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  • FIRST POST
    • GPuffin
    • By GPuffin 9th Jun 17, 4:08 PM
    • 1Posts
    • 0Thanks
    GPuffin
    Default recorded 5 years after Defaulted
    • #1
    • 9th Jun 17, 4:08 PM
    Default recorded 5 years after Defaulted 9th Jun 17 at 4:08 PM
    Good Day

    I have a debt on my credit file that I'm looking to sort.
    Also query as to why the default has been recorded on my credit file 5 years after I 'defaulted'.
    I would appreciate your thoughts / help on the best way(s) to deal with this.

    In short...
    Debt of £174
    Remaining from a Swift Sterling loan
    Due date was June 2011
    Debt was transferred to MMF Aug 2014
    Default registered on credit file April 2016

    My thoughts...
    • Argue owing the debt at all to MMF / get the default removed completely
    • State that the default date on the credit file is too late from the date of defaulting & that it should be corrected to 2011?
    • Partially Settle the debt - MMF have offered to accept £87
    • Settle in Full

    What do you think?

    Thank you
Page 1
    • sourcrates
    • By sourcrates 10th Jun 17, 12:54 PM
    • 11,954 Posts
    • 11,444 Thanks
    sourcrates
    • #2
    • 10th Jun 17, 12:54 PM
    • #2
    • 10th Jun 17, 12:54 PM
    Hi,

    Problem you may have here is that "swift sterling (Malta ltd)" no longer exist.

    After the FSA crackdown on payday lenders, swift sterling ceased trading, they have recently started trading again but as "swift sterling UK ltd", a different company altogether.

    Complaining to motormouth may be a pointless exercise, they are notorious for ignoring disputes, it depends on your own resilience here.

    I would send a CCA request as i doubt it will be complied with as the company you dealt with, no longer exist, you could ask for default removal as well.
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    For free debt advice, contact either : Stepchange, National Debtline, or, CAB.
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    • iolanthe07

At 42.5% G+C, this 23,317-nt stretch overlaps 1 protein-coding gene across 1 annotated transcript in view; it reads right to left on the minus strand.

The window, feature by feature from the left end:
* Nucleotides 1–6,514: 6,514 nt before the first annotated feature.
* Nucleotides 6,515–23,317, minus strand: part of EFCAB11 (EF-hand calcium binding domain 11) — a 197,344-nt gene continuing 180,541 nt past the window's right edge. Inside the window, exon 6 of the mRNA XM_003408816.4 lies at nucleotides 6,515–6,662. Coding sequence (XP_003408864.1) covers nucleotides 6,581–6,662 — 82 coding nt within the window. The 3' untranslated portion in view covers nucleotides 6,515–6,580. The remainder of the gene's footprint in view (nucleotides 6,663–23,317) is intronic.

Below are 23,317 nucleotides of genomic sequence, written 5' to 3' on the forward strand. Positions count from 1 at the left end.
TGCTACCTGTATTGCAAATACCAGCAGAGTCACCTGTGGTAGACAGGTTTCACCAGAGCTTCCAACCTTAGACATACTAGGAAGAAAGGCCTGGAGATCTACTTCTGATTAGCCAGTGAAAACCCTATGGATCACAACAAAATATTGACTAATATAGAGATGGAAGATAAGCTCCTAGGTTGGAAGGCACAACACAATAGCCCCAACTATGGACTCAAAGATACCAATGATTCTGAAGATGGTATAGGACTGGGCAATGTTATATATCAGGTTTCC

• By iolanthe07 10th Jun 17, 2:46 PM
    • 4,861 Posts
    • 4,595 Thanks
    iolanthe07
    • #3
    • 10th Jun 17, 2:46 PM
    • #3
    • 10th Jun 17, 2:46 PM
    Honestly, is it worth all the stress for £87? After all, you effectively have been given £87 and had £87 as an interest free loan for five years. You've done quite well.
    I used to think that good grammar is important, but now I know that good wine is importanter.
  • National Debtline
    • #4
    • 12th Jun 17, 2:44 PM
    • #4
    • 12th Jun 17, 2:44 PM
    Hi GPuffin and welcome to MSE,


    The default date is something that you can raise with the debt collector and could include that as part of a full and final settlement payment. You need to get all of the terms of a payment agreed in writing before you send any money, and whilst correcting the default date is not really a 'term' of settlement, you may find the debt collector is more engaged with you, when money is still owed to them.

    So, if you want to settle at a discounted rate, I would suggest that you amend our full and final sample letter slightly, and ask them to correct the default date under the Information Commissioners Guidelines (as well as the other conditions of marking the account as partially settled and with a £0 balance etc). If they refuse you can take the complaint regard the default to the Financial Ombudsman and the ICO but they won't force them to agree to a partial settlement.


    Settling a debt in full is easier than a partial settlement and will be slightly better for your credit file, but as the default should only have around 12 months left on your file you have to consider if that is worth it.


    I am afraid I can't see how you will get the default completely removed and how you would successfully argue that you don't owe MMF anything. They are collecting the debt since the company has been closed down, or the debt was sold to them because the original agreement defaulted. Either way, I think this is the least likely to be successful of list you gave. Hope that helps,


    Laura
    @natdebtline
    We work as money advisers for National Debtline and have specific permission from MSE to post to try to help those in debt. Read more information on National Debtline in MSE's Debt Problems: What to do and where to get help guide. If you find you're struggling with debt and need further help try our online advice tool My Money Steps
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